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Take a Look at the Latest Marriage Equality Map of the United States

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According to several polls released in 2013, a majority of Americans support same-sex marriage. Responses to Gallup’s survey on the matter suggested that most Americans would actually support a nationwide ruling in favour of same-sex marriage.

However, although the United States repealed DOMA (the Defense of Marriage Act), a law that restricted benefits for married same-sex couples across the country, it’s unlikely that a law in favour of same-sex marriage would ever be instated. Instead, same-sex marriage is being decided on a state by state basis.

Some states have been forced to bring same-sex marriage into law due to court rulings that laws against same-sex marriages are unconstitutional, while rulings in other states have been left to public vote, meaning that the rights of same-sex citizens are often dictated by local bias, intolerance and political leanings. Though, a majority of states in the country do now allow same-sex marriages to take place and now we have an updated map showing marriage equality across the U.S.

The full list of states that allow for same-sex marriage are as follows: Arkansas, Arizona, California, Colorado, Connecticut, Delaware, Florida, Hawaii, Idaho, Illinois, Indiana, Kansas, Maine, Maryland, Massachusetts, Minnesota, Montana, Nevada, New Hampshire, New Jersey, New Mexico, New York, North Carolina, Oklahoma, Oregon, Pennsylvania, Rhode Island, South Carolina, Utah, Vermont, Virginia, Washington, West Virginia, Wisconsin, Wyoming.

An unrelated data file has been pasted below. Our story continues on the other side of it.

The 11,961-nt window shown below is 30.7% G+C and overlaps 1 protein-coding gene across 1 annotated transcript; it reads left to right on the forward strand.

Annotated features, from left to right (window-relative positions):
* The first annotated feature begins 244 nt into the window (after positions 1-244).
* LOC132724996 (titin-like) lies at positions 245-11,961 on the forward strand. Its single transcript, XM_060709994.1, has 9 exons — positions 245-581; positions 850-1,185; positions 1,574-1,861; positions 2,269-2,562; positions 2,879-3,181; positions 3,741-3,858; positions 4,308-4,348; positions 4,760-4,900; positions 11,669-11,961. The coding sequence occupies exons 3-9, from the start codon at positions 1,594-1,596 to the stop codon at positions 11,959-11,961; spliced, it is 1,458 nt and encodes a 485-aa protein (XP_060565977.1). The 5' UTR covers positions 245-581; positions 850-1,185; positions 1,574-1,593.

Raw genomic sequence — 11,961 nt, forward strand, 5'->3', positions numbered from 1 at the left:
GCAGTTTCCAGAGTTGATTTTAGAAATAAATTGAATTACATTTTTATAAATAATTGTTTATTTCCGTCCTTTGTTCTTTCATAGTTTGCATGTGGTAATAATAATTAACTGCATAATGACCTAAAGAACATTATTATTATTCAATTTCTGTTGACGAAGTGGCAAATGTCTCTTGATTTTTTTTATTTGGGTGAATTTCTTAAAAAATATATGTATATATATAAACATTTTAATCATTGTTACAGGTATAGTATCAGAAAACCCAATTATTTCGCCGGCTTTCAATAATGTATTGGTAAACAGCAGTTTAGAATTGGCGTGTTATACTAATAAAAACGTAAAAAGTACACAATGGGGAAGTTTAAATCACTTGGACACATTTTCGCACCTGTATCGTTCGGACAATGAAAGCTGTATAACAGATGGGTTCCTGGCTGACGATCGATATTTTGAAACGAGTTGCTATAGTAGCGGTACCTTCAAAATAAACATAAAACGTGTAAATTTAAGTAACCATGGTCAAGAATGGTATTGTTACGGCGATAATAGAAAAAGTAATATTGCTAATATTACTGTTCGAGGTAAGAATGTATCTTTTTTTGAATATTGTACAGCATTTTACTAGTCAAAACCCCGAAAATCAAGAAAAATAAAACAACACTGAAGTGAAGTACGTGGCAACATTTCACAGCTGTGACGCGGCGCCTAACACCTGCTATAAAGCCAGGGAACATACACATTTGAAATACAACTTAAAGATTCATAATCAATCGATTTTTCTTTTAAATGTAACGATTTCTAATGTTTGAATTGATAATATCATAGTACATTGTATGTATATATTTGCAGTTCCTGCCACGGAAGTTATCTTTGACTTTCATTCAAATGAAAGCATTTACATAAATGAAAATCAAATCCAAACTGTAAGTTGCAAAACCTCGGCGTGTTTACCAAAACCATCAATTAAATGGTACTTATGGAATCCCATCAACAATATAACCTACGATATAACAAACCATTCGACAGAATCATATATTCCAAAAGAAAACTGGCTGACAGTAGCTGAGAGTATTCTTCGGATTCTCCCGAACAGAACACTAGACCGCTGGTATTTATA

And, it’s not a state but the District of Columbia (Washington D.C) also allows for same-sex marriage. Overall it means that over 70% of American citizens reside in places where same-sex marriage can take place.

Not that there aren’t still ways to go though, as that map shows. In Missouri, the ban on same-sex marriages was repealed but Missouri Attorney General Chris Koster appealed. He didn’t request a stay and so while St. Louis, St. Louis County, and Jackson County are providing same-sex marriage licenses, other counties are awaiting the outcome of the appeal.

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In Texas meanwhile, it looks incredibly likely that the Fifth Circuit Court of Appeals will repeal the state’s ban on same-sex marriage. In retaliation, a bill has been introduced by Rep. Cecil Bell (R) that sees that government employees in the state “may not recognize, grant, or enforce a same-sex marriage license” and they risk losing their salary, pension and benefits if they do so.

So, other than a few politicians souring things, it looks very likely that we’ll be posting about same-sex marriage coming to other states in the U.S very soon indeed.

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KitschMix was founded with a clear objective – to give women within the LGBT community better representation and to cover stories with that matter to them. Be it articles on lifestyle, dating and coming out; to celebrity news, interviews, film reviews, TV recaps; or politics, religion and community news from around the world.

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